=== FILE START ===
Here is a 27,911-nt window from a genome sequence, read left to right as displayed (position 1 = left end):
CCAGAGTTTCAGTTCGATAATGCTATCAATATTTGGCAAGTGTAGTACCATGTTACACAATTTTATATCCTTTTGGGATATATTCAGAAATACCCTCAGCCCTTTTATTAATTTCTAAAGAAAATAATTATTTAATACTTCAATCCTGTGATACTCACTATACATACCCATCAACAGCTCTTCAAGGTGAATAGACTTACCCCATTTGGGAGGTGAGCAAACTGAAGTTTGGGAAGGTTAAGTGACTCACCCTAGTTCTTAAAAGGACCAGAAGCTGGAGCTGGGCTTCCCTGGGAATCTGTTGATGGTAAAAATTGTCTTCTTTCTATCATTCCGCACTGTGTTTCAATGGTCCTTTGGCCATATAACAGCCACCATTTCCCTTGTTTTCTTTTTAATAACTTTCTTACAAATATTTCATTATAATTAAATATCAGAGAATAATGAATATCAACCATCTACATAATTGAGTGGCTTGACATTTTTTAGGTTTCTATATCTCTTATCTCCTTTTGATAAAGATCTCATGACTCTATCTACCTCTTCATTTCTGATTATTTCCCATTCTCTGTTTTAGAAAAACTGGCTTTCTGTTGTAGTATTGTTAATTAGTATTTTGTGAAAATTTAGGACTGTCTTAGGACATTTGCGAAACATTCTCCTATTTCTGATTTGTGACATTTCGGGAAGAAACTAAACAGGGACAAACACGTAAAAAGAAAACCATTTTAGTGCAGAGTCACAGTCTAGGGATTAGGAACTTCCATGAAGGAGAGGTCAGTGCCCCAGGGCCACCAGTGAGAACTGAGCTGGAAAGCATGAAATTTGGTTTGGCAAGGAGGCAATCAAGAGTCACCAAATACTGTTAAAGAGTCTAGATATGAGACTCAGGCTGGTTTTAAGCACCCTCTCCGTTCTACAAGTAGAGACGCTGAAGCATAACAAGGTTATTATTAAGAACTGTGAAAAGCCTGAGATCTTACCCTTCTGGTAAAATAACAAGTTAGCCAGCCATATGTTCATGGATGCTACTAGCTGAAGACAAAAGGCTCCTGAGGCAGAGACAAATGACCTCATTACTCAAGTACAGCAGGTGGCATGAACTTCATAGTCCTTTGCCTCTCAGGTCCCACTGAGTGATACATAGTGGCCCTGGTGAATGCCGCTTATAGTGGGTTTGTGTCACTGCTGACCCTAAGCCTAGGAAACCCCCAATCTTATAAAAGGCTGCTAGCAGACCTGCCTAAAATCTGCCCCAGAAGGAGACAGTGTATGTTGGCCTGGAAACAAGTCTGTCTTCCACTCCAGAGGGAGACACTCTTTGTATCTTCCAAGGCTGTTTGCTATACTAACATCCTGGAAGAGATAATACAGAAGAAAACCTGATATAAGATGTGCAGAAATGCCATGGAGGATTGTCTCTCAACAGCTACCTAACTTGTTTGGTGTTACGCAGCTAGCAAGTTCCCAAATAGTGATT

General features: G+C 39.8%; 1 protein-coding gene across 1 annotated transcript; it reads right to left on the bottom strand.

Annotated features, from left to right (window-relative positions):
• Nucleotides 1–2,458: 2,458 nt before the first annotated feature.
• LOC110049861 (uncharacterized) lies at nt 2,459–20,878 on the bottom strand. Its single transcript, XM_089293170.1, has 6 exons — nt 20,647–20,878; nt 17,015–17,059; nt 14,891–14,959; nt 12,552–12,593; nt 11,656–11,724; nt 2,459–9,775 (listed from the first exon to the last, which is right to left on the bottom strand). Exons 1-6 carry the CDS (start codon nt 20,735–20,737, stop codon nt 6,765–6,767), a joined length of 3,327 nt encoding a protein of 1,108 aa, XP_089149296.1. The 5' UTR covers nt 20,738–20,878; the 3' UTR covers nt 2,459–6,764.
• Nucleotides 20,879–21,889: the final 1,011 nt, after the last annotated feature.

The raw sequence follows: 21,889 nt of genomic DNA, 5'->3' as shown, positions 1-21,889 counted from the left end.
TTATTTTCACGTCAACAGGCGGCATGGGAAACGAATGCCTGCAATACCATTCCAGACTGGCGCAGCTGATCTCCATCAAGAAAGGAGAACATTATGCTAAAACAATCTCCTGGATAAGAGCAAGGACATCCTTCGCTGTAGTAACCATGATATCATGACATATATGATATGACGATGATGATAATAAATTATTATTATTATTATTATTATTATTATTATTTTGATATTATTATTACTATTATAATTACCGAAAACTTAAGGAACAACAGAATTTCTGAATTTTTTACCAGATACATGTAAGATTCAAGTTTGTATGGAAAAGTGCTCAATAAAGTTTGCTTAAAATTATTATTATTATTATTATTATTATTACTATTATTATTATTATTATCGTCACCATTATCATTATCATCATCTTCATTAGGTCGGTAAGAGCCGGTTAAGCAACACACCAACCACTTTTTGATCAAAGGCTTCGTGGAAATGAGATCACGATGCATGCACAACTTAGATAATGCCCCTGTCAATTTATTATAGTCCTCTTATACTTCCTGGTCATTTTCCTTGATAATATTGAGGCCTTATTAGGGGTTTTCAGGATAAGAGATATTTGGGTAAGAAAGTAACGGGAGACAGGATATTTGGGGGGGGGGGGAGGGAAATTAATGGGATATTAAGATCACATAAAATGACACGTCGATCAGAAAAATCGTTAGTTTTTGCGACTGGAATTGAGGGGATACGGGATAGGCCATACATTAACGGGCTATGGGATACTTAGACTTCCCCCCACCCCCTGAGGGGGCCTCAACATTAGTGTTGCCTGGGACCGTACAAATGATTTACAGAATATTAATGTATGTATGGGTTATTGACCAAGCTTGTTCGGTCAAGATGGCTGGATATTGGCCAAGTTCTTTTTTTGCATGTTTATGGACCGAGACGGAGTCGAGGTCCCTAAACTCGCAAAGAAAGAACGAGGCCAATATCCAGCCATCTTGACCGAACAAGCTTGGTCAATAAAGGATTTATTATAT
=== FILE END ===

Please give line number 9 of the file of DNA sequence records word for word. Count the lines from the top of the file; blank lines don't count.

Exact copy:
TTATTTTCACGTCAACAGGCGGCATGGGAAACGAATGCCTGCAATACCATTCCAGACTGGCGCAGCTGATCTCCATCAAGAAAGGAGAACATTATGCTAAAACAATCTCCTGGATAAGAGCAAGGACATCCTTCGCTGTAGTAACCATGATATCATGACATATATGATATGACGATGATGATAATAAATTATTATTATTATTATTATTATTATTATTATTTTGATATTATTATTACTATTATAATTACCGAAAACTTAAGGAACAACAGAATTTCTGAATTTTTTACCAGATACATGTAAGATTCAAGTTTGTATGGAAAAGTGCTCAATAAAGTTTGCTTAAAATTATTATTATTATTATTATTATTATTACTATTATTATTATTATTATCGTCACCATTATCATTATCATCATCTTCATTAGGTCGGTAAGAGCCGGTTAAGCAACACACCAACCACTTTTTGATCAAAGGCTTCGTGGAAATGAGATCACGATGCATGCACAACTTAGATAATGCCCCTGTCAATTTATTATAGTCCTCTTATACTTCCTGGTCATTTTCCTTGATAATATTGAGGCCTTATTAGGGGTTTTCAGGATAAGAGATATTTGGGTAAGAAAGTAACGGGAGACAGGATATTTGGGGGGGGGGGGAGGGAAATTAATGGGATATTAAGATCACATAAAATGACACGTCGATCAGAAAAATCGTTAGTTTTTGCGACTGGAATTGAGGGGATACGGGATAGGCCATACATTAACGGGCTATGGGATACTTAGACTTCCCCCCACCCCCTGAGGGGGCCTCAACATTAGTGTTGCCTGGGACCGTACAAATGATTTACAGAATATTAATGTATGTATGGGTTATTGACCAAGCTTGTTCGGTCAAGATGGCTGGATATTGGCCAAGTTCTTTTTTTGCATGTTTATGGACCGAGACGGAGTCGAGGTCCCTAAACTCGCAAAGAAAGAACGAGGCCAATATCCAGCCATCTTGACCGAACAAGCTTGGTCAATAAAGGATTTATTATAT